“What is crucial is that when Africans were inserted or they inserted themselves into the discourse of modernity, they ran the entire gamut of possible reactions. But the most sophisticated among them wanted to marry the best of their indigenous inheritance with the best that the new forms of social living enjoined by modernity had to offer. This is what exercising agency is all about.” p. 13 [The problem here is perhaps that Taiwo is assuming that in general modernity was embraced, adopted or practiced agentively–but it’s possible to say that this was not only not true in Africa but not true anywhere, that no one ever chose it but always instead had it done to them.

Contrary to Mamdani, sees colonialism’s contradictions as “genuine” and a product of its philosophical underpinnings.

“In spite of all the prattle about communalism, not even the scholars who was eloquent about their commitment to so-called African values and traditions build their houses or live in spaces that pay any serious attention to those values and traditions…contemporary Africans end up with spaces and landscapes that are superficially modern but lack the enlivening soul that makes their counterparts in other places such beauties to behold and celebrate.” p. 14

“The underdevelopment of African agency has contributed to the persistence of sociocryonics at the present time. Evidence of the persistence abounds in many of the recent accounts of the relationship between Africa and modernity that focus on such ‘peculiarly African’ themes as ‘witchcraft’ and ‘village’…We have repeated affirmations of African difference and an almost uncritical embrace of ahistoricity in their understanding and explanation of African phenomena. Many feel that to embrace things Western is to abandon African authenticity. It is no less a sociocryonic momemnt for being popular with African scholars.”. p. 14-15

“I assume that the modern way of life represents a leap forward in human history and that the gains it offers, had they been on the table in colonial Africa, would have made for a better life and a more salubrious history than that bequeathed by colonialism as it operated in Africa. This is an acknowledgement that Africans are almost forbidden to make.” p. 16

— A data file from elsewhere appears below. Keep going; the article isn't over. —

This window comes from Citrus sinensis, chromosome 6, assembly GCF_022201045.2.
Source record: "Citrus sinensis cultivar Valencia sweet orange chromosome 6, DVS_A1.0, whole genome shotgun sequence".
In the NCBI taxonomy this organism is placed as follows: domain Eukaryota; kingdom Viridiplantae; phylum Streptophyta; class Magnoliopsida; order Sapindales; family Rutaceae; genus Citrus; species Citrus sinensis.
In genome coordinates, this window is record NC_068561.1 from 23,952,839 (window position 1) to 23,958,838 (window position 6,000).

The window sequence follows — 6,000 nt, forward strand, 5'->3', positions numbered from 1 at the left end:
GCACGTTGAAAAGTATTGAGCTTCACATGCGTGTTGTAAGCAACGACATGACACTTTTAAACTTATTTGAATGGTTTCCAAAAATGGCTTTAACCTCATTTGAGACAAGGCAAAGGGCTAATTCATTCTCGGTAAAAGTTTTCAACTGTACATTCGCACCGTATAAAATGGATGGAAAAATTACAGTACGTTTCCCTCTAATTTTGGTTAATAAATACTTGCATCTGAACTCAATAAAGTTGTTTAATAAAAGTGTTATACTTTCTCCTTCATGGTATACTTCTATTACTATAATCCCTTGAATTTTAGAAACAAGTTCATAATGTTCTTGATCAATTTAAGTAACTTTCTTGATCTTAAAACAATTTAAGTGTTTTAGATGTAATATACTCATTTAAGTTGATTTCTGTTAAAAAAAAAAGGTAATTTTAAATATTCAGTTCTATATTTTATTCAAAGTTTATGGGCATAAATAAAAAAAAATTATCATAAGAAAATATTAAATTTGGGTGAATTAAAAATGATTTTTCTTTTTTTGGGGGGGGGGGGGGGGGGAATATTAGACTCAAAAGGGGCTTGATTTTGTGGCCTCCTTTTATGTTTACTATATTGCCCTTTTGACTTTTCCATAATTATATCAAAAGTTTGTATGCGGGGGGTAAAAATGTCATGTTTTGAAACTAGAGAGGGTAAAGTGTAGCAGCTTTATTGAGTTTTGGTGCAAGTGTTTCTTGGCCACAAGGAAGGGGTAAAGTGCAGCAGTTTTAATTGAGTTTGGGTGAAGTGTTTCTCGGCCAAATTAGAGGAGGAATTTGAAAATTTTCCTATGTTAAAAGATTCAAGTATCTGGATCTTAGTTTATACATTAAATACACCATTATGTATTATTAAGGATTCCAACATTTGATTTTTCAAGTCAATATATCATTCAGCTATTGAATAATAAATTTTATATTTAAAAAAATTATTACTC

“We shall see the inevitability paradigm that often characterizes the discourse of colonialism in Africa–things could not have turned out otherwise than they did–is inadequate, if not wrong. The key lies in showing the intimate even if conflicted connection between colonialism and the much larger complex from which it emanated: modernity.” p. 23.

“The modern era is the era of subjectivity, of the sovereignty of the individual, of no taxation without representation, of knowledge, of progress, of science and technology, and, most of all of the equality of human beings and of their entitlement to respect for the dignity of their person and all that pertains to it.” p. 39

Some clear connections here with Appiah’s approach to cosmopolitanism. Also a clear riposte to the “multiple modernities” literature: modernity is one thing, it’s an outgrowth of the Enlightenment project, and it is both material and intersubjective.

Lugard once again functions as the exemplar of ‘indirect rule’ (aka in Taiwo ‘sociocryonics’).

Not necessarily much clearer than Mamdani about the motives or intent behind colonialism, but at any rate neither analysis really takes much interest in the classic view of colonialism as motivated by the self-interest of globalizing capitalism, etc. Does dovetail on Mudimbe a bit in asserting that Africa was in some absolute sense defined by difference not just from Europe but from all other colonies/non-Western persons. That inevitably is going to lead you back into an assertion of European difference–that Europeans had a particular prior way of imagining blackness and black subjects.

In some ways this is also a repudiation of the Non-Aligned Movement/Bandung/postcolonial theory/etc. assertion of an essential similarity between “the Rest” (vs. “the West”) in the expansion of Europe.

Despite the limits of taking coastal W. Africa in the 19th Century as a proxy for the continent, the argument Taiwo makes about missionaries and modernity is really bold and exciting stuff. Even where it’s “wrong”, I can really see it pacing a serious revival of 18th/19th Century African history, which is often mired in the grinding aftermath of the numbing empiricism of the literature on the slave trade.

The arguments about law and constitutionalism in the later part of the book feel to me like something of a detour. I understand why he goes there (not the least because it’s part of his training and his past scholarly work) but it’s a plodding discussion by comparison with the exciting writing in the earlier part of the book. I also think in some ways the most subversive argument in the existing literature that he needs to deal with is not nationalism/Afrocentrism (which he is clearly poised to critique) but the growing tendency to break down or decompose the power of the colonial state and to question the degree to which “sociocryonics” was a totalizing system. (He may not agree with Mamdani on much but on this point they actually align.) The last chapter on globalization, on the other hand, is really subversive and interesting.